Water reservoirs are here to handle vent dormancy; number of reservoirs needed = dormancy in cycles * number of dupes (max 10 because gas pipe) / 74 (74 because 5t of water can turn into enough Oxygen for 74 cycles / dupe).

In my case : 29.4 * 10 / 74 = 4

I need only 4 water reservoirs for this particular vent.

 

Plumbing overlay

Spoiler

20220429191326_1.thumb.jpg.7c0689e6e52b9150fc38220ea7e17c03.jpg

 

Ventilation Overlay

Spoiler

20220429191332_1.thumb.jpg.d2366894e92754e32fa68a47796f7f98.jpg

 

Automation overlay

Spoiler

Turbine turns on only if pressure above 400g and temperature above 125°C

AT turns on only when steam room colder than 200°C and piped coolant hotter than 20°C

Tepedizer only turns on when the AT is off and temperature in steam room is too low. (There is a mistake in the screenshot, I miss a NOT gate before my OR)

20220429191351_1.thumb.jpg.d60960d3a4223451556673f4f9b4c9dd.jpg

 

It's supposed to be power positive as each kg of steam turns into something like 150W (would be even better with supercoolant of course) if my math is right.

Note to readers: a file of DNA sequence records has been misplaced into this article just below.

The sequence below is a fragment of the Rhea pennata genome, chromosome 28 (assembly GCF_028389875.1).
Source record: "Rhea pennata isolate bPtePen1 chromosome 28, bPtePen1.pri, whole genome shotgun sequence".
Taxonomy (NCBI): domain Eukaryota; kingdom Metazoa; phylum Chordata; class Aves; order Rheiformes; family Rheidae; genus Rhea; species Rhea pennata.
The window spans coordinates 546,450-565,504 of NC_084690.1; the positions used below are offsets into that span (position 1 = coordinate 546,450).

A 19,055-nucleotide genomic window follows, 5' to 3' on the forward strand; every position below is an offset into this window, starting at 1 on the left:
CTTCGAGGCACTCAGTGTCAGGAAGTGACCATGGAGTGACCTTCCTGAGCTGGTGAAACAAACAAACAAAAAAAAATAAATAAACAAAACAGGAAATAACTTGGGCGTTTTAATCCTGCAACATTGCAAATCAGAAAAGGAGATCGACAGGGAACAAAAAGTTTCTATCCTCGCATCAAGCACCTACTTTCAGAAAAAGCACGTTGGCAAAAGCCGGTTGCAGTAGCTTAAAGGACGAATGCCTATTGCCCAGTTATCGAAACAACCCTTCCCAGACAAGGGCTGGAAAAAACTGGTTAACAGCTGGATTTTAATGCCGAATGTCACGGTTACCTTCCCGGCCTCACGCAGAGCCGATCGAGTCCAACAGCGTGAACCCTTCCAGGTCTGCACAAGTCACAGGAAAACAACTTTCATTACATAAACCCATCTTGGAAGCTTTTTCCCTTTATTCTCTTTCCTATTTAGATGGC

Main issue I run into is this particular vent has monster eruptions at 7.7 kg/s and goes into overpressure a lot; a staged steam room with gas bypass pump or door pump would fix that.

An easy optimisation is putting the hydrogen generators in the steam room but you'd need more steel.

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oni urge rising...

great convo. thnx 4 the tips!

On 4/13/2022 at 12:55 AM, blakemw said:

My favored design is very simple: I

i felt like I was fixing to flip it on and start playing, i really did the super simple design.